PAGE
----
This review is courtesy of an Advance Review Copy through the good folks at NetGalley.
While I'm not usually a reader of tie-in comics, preferring to read prose novels from existing properties instead, I did enjoy Foundation. It feels almost like an anthology title linked by the character of Rasa, and seeing favourite characters from the game turn up was good.
PROS: The twist at the end of the book's first chapter is definitely unexpected, helped along by the breakneck pace the issue moves with. Each other chapter feels like a standalone instalment read either on its own or with the others, and each one is driven by the actions of an existing Mass Effect protagonist (Wrex, Ash and Kaidan, respectively) with Rasa and Kai Leng in the background. It's great seeing these characters fleshed out a bit more through background stuff we mightn't have seen in the game, and there's a strong sense of character development driving the plot of each story.
The artwork is also marvellous. The opening pages before the story proper (I presume they're the single-issue covers) look beautiful enough to be framed, and the illustrations of the narrative are full-lipped and riveting. I've always felt environs like the Citadel would be hard to do justice in a comic book since the visuals of it in the game are so dense (and rightly so), but Parker and Francia just knock it out. Great stuff.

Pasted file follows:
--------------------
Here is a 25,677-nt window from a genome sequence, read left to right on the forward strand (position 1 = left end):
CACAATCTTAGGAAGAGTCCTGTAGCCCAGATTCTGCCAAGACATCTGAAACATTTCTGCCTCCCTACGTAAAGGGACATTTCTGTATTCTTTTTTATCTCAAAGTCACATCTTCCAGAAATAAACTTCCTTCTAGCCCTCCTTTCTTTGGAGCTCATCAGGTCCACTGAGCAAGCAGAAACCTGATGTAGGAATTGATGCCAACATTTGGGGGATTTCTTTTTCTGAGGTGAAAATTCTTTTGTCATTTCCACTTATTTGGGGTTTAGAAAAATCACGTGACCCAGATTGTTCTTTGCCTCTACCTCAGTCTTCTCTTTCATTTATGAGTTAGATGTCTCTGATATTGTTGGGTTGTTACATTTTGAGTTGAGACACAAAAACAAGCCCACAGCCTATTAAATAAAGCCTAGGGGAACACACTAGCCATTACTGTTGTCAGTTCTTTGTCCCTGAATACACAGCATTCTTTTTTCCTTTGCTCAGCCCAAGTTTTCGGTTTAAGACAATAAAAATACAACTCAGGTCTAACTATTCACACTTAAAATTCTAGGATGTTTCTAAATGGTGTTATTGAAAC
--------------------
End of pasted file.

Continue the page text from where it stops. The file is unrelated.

CONS: After the first issue concludes, the pace slows considerably. This isn't entirely a bad thing, but I think it's a little incongruous to stick a swift-moving opening onto a narrative that moves at less than a quarter of the beginning pace. It makes the transition to the main story a little clunky.
Dialogue is ok, but a little stock. There are moments when the characters' voices from the game can be heard in the scripting (Wrex especially) and it seems like Walters has tapped into the performances they gave, but other time it feels like words that almost any character could be speaking. Also, Rasa is something of a nothing protagonist; she's less the driving force of the narrative and more a thread linking everything. If that' the intent then it works, but I get the feeling we're also supposed to be focusing on the framing story of her activities within Cerberus. This is especially true since the first chapter is basically her origin story.
Finally, the book is way too damn short. This is a problem I had with "Mass Effect: Redemption" too, though that was a more self-contained narrative versus this story, which I presume will be going for a little longer. I'd probably wait for a larger trade or hardcover collecting more issues to read in one go, since it's over too quickly.